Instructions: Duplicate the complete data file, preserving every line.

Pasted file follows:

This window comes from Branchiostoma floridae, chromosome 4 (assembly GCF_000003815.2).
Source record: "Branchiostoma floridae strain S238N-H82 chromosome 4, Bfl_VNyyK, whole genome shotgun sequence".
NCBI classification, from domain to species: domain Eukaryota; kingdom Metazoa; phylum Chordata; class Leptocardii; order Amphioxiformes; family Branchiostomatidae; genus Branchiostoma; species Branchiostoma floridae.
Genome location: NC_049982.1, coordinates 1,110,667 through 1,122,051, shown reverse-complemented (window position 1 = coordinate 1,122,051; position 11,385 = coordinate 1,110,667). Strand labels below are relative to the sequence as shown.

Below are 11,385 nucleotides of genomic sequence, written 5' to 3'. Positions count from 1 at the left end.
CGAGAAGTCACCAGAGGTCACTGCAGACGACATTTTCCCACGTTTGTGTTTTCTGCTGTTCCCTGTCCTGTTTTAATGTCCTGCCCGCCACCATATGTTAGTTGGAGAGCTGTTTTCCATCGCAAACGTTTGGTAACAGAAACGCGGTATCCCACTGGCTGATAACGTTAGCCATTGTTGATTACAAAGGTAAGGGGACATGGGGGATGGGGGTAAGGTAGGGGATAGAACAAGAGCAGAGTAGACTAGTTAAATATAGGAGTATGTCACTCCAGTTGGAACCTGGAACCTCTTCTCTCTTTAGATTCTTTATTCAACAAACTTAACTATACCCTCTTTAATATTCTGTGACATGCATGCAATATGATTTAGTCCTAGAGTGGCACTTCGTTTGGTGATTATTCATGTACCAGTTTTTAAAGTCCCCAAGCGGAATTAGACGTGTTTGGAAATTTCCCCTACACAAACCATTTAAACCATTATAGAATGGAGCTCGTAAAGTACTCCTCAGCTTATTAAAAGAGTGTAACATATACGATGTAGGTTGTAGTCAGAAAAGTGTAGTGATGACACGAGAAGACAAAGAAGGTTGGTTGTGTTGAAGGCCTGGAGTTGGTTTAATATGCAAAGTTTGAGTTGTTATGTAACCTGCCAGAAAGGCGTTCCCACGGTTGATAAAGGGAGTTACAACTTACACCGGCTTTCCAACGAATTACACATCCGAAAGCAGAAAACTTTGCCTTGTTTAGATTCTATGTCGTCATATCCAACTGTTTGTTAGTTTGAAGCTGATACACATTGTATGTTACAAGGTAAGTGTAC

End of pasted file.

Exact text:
This window comes from Branchiostoma floridae, chromosome 4 (assembly GCF_000003815.2).
Source record: "Branchiostoma floridae strain S238N-H82 chromosome 4, Bfl_VNyyK, whole genome shotgun sequence".
NCBI classification, from domain to species: domain Eukaryota; kingdom Metazoa; phylum Chordata; class Leptocardii; order Amphioxiformes; family Branchiostomatidae; genus Branchiostoma; species Branchiostoma floridae.
Genome location: NC_049982.1, coordinates 1,110,667 through 1,122,051, shown reverse-complemented (window position 1 = coordinate 1,122,051; position 11,385 = coordinate 1,110,667). Strand labels below are relative to the sequence as shown.

Below are 11,385 nucleotides of genomic sequence, written 5' to 3'. Positions count from 1 at the left end.
CGAGAAGTCACCAGAGGTCACTGCAGACGACATTTTCCCACGTTTGTGTTTTCTGCTGTTCCCTGTCCTGTTTTAATGTCCTGCCCGCCACCATATGTTAGTTGGAGAGCTGTTTTCCATCGCAAACGTTTGGTAACAGAAACGCGGTATCCCACTGGCTGATAACGTTAGCCATTGTTGATTACAAAGGTAAGGGGACATGGGGGATGGGGGTAAGGTAGGGGATAGAACAAGAGCAGAGTAGACTAGTTAAATATAGGAGTATGTCACTCCAGTTGGAACCTGGAACCTCTTCTCTCTTTAGATTCTTTATTCAACAAACTTAACTATACCCTCTTTAATATTCTGTGACATGCATGCAATATGATTTAGTCCTAGAGTGGCACTTCGTTTGGTGATTATTCATGTACCAGTTTTTAAAGTCCCCAAGCGGAATTAGACGTGTTTGGAAATTTCCCCTACACAAACCATTTAAACCATTATAGAATGGAGCTCGTAAAGTACTCCTCAGCTTATTAAAAGAGTGTAACATATACGATGTAGGTTGTAGTCAGAAAAGTGTAGTGATGACACGAGAAGACAAAGAAGGTTGGTTGTGTTGAAGGCCTGGAGTTGGTTTAATATGCAAAGTTTGAGTTGTTATGTAACCTGCCAGAAAGGCGTTCCCACGGTTGATAAAGGGAGTTACAACTTACACCGGCTTTCCAACGAATTACACATCCGAAAGCAGAAAACTTTGCCTTGTTTAGATTCTATGTCGTCATATCCAACTGTTTGTTAGTTTGAAGCTGATACACATTGTATGTTACAAGGTAAGTGTAC